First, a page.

The Fundació Joan Miró and the bank La Caixa in Spain have given the 2019 Joan Miró Prize, an award bestowed annually to a contemporary artist whose works deal with themes similar to those of the Spanish Surrealist, to Nalini Malani. The prize conveys €70,000 (about $77,800) and a solo show that is set to open at the Fundació Joan Miró in Barcelona in 2020.
Malani, who is based in Mumbai, India, often creates large-scale video installations in which images combining elements of Greek and Hindu mythology are projected onto see-through structures. In doing so, the footage appears to play on the surrounding walls, creating an all-over effect. Ongoing concerns in her work include the aftermath of colonialism in India and the legacy of Surrealism.
Her work is currently on view in the Sharjah Biennial in the United Arab Emirates, and it was the subject of a retrospective that appeared at the Castello di Rivoli in Turin, Italy, earlier this year.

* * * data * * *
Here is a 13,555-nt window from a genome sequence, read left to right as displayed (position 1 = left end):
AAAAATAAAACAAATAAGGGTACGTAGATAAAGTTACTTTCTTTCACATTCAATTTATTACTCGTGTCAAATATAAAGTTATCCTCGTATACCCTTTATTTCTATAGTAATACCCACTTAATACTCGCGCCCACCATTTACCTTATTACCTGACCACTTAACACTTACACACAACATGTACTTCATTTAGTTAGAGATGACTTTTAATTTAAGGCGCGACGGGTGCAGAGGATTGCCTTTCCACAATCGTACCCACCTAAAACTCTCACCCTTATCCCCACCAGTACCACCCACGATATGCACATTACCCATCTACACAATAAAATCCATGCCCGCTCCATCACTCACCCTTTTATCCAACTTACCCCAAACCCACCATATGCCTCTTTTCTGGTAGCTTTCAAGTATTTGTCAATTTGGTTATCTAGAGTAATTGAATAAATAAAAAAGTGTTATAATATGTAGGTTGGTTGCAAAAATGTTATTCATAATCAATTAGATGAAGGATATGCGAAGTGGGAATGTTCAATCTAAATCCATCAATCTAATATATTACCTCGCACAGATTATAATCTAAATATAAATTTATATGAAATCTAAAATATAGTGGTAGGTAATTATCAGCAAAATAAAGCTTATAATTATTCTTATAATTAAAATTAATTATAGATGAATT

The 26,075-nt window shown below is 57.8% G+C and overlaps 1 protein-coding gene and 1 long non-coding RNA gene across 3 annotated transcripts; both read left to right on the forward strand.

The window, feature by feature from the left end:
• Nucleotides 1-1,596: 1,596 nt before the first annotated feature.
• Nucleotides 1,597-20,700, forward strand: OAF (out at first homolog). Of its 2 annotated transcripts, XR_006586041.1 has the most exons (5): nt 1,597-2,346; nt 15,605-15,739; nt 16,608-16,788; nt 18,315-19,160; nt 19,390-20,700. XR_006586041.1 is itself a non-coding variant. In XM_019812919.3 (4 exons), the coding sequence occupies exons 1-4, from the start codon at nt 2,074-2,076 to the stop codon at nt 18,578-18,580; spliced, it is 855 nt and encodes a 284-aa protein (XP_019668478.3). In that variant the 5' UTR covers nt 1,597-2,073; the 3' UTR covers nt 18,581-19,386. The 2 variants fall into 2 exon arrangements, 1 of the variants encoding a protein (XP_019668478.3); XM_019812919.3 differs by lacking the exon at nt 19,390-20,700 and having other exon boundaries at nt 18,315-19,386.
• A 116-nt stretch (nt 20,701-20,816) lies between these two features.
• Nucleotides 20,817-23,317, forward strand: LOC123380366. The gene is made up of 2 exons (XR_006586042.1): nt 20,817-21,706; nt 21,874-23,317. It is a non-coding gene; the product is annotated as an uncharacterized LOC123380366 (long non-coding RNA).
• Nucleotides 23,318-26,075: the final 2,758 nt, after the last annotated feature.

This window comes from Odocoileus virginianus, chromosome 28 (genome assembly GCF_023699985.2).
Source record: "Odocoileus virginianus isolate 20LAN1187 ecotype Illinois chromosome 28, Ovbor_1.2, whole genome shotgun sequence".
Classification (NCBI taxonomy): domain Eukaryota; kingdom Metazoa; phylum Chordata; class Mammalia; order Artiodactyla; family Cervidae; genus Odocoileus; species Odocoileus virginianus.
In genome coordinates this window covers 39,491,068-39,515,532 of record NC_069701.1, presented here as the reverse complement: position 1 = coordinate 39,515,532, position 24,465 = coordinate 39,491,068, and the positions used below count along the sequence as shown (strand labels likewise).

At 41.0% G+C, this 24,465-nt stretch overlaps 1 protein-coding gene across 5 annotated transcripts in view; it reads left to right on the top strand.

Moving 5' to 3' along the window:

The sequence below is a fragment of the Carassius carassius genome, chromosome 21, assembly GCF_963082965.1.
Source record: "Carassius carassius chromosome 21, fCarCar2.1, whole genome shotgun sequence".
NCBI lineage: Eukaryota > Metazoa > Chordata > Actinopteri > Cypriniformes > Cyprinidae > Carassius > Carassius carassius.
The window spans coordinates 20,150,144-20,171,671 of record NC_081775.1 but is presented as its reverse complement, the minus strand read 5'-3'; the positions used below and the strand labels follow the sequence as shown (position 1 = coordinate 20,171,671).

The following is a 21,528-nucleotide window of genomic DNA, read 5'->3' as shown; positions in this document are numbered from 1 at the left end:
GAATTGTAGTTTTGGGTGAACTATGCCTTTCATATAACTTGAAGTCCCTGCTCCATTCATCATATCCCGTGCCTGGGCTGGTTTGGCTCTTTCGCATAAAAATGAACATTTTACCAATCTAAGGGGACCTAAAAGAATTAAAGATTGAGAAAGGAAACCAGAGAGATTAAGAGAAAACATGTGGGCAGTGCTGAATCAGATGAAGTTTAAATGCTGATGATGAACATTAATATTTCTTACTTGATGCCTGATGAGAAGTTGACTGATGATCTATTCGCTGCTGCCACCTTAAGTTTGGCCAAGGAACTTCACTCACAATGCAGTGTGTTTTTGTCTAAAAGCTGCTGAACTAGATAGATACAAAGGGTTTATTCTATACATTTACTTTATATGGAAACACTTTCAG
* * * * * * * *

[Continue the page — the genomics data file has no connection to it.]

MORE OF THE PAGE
In a statement, the prize’s jury said, “By alluding to a myriad of cultural references from both East and West, [Malani] has built an impressive body of work that engages viewers through complex, immersive installations that present her vision of the battered world we live in. Her interest in ancient mythology, both Greek and Indian, as well as in modern symbols and image-making, has allowed her to develop a very personal, cosmopolitan iconographic mingling that boldly denounces contemporary violence and injustice, and their effects on planetary life.”
That jury included Iwona Blazwick, director of the Whitechapel Gallery in London; Magnus af Petersens, director of the Bonniers Konsthall in Stockholm; Alfred Pacquement, former director of the Centre Pompidou in Paris; João Ribas, former curator of the Serralves Foundation Museum of Contemporary Art in Porto, Portugal; Nimfa Bisbe, director of the La Caixa Foundation collection of contemporary art; and Marko Daniel, director of the Fundació Joan Miró.